Lord Shiva manifested in the form of Jyotirlingam or the cosmic light. Kedarnath is highest among the 12 Jyotirlingas. This ancient and magnificient temple is located in the Rudra Himalaya range. This temple, over a thousand years old is built of massive stone slabs over a large rectangular platform. Ascending through the large gray steps leading to the holy sanctums we find inscriptions in Pali on the steps. The present temple was built by Adi Shankaracharya.The inner walls of the temple sanctum are adorned with figures of various deities and scenes from mythology. The origin of the revered temple can be found in the great epic – Mahabharata. According to legends, the Pandavas sought the blessings of lord Shiva to atone their sin after the battle of Mahabharata. Lord Shiva eluded them repeatedly and while fleeing took refuge at Kedarnath in the form of a bull. On being followed, he dived into ground leaving behind his hump on the surface. Outside the temple door a large statue of the Nandi Bull stands as guard. A conical rock formation inside the temple is worshipped as Lord Shiva in his Sadashiva form. The temple, believed to be very ancient, has been continually renovated over the centuries. It is situated at an altitude of 3,581 mt. It is a 21 km trek from Sonprayag.
At the approach of winters in the month of November, the holy statue of Lord Shiva, is carried down from Kedarnath to Ukhimath, and is reinstated at Kedarnath, in the first week of May. It is at this time, that the doors of the temple are thrown open to pilgrims, who flock from all parts of India, for a holy pilgrimage. The shrine closes on the first day of Kartik (Oct-Nov) and reopens in Vaishakh (Apr-May) every year. During its closure the shrine is submerged in snow and worship is performed at Ukhimath.
Kedarnath is amongst the holiest pilgrimages for the devout Hindu. It is set amidst the stunning mountainscape of the Garhwal Himalayas at the head of the Mandakini River. Kedar is another name of lord Shiva, the protector and the destroyer. Shiva is considered the embodiment of all passions – love, hatred, fear, death and mysticism which are expressed through his various forms.
The shrine of Kedarnath is very scenically placed, and is surrounded by lofty, snow – covered mountains, and during summer grassy meadows covering the valleys. Immediately behind the temple, is the high Keadardome peak, which can be sighted from great distances. The sight of the temple and the peak with its perpetual snows is simply enthralling.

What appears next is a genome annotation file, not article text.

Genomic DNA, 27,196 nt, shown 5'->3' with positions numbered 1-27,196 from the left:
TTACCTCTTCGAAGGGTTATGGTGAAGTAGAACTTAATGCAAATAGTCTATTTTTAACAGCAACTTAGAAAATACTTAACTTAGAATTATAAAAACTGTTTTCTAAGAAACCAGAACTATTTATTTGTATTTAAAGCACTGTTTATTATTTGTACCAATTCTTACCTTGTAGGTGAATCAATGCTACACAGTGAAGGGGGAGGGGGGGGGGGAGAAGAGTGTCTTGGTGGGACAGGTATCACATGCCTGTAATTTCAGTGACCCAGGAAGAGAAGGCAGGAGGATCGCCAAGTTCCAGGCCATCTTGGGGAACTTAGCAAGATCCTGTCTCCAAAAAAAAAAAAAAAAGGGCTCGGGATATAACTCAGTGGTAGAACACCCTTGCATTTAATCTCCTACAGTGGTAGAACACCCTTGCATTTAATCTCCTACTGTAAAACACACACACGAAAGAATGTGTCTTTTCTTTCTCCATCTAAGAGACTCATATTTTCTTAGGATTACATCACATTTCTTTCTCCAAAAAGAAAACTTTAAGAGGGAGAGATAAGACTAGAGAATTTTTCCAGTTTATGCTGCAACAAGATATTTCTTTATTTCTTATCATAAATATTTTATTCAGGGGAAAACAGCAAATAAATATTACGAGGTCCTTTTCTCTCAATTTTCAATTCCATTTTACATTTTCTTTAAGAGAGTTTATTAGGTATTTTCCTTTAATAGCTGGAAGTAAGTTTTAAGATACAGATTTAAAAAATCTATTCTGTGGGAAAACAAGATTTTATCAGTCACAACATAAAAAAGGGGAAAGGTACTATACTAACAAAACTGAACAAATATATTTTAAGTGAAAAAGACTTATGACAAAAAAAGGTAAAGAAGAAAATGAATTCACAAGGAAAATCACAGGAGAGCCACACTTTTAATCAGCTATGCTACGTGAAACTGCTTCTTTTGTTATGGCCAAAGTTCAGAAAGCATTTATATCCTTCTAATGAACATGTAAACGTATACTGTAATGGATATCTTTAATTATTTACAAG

There are more than 200 shrines dedicated to Lord Shiva in Chamoli district itself, the most important one is Kedarnath. According to legend, the Pandavas after having won over the Kauravas in the Kurukshetra war, felt guilty of having killed their own Kith and Kin and sought the blessings of Lord Shiva for redemption. He eluded them repeatedly and while fleeing took refuge at Kedarnath in the form of a bull.
On being followed he dived into the ground, leaving his hump on the surface. The remaining portions of Lord Shiva appeared at four other places and are worshipped there as his manifestations.
The arms appeared at Tungnath, the face at Rudranath, the belly at Madmaheshwar and his locks (hair) with head at Kalpeshwar. Kedarnath and the four above mentioned shrines are treated as Panch Kedar.
An imposing sight, standing in the middle of a wide plateau surrounded by lofty snow covered peaks. The present temple, built in 8th century A.D. by Adi Shankaracharya, stands adjacent to the site of an earlier temple built by the Pandavas. The inner walls of the assembly hall are decorated with figures of various deities and scenes from mythology. Outside the temple door a large statue of the Nandi Bull stands as guard.
Dedicated to Lord Shiva, the exquisitely architectured Kedarnath temple is considered to be more than 1000 years old. Built of extremely large, heavy and evenly cut grey slabs of stones, it evokes wonder as to how these heavy slabs had been handled in the earlier days. The temple has a Garbha Griha for worship and a Mandap, apt for assemblies of pilgrims and visitors. A conical rock formation inside the temple is worshipped as Lord Shiva in his Sadashiva form.
The ideal time or peak season to go for a Char Dham Yatra is from May to October, except monsoons. This is because; all the four sacred sites are perched in Garhwal Himalayas, which is prone to heavy snowfall. As a result, all the passage leading to the shrines are blocked. Moreover, during the monsoon season, there is undue threat of having landslides, which can further disrupt the journey.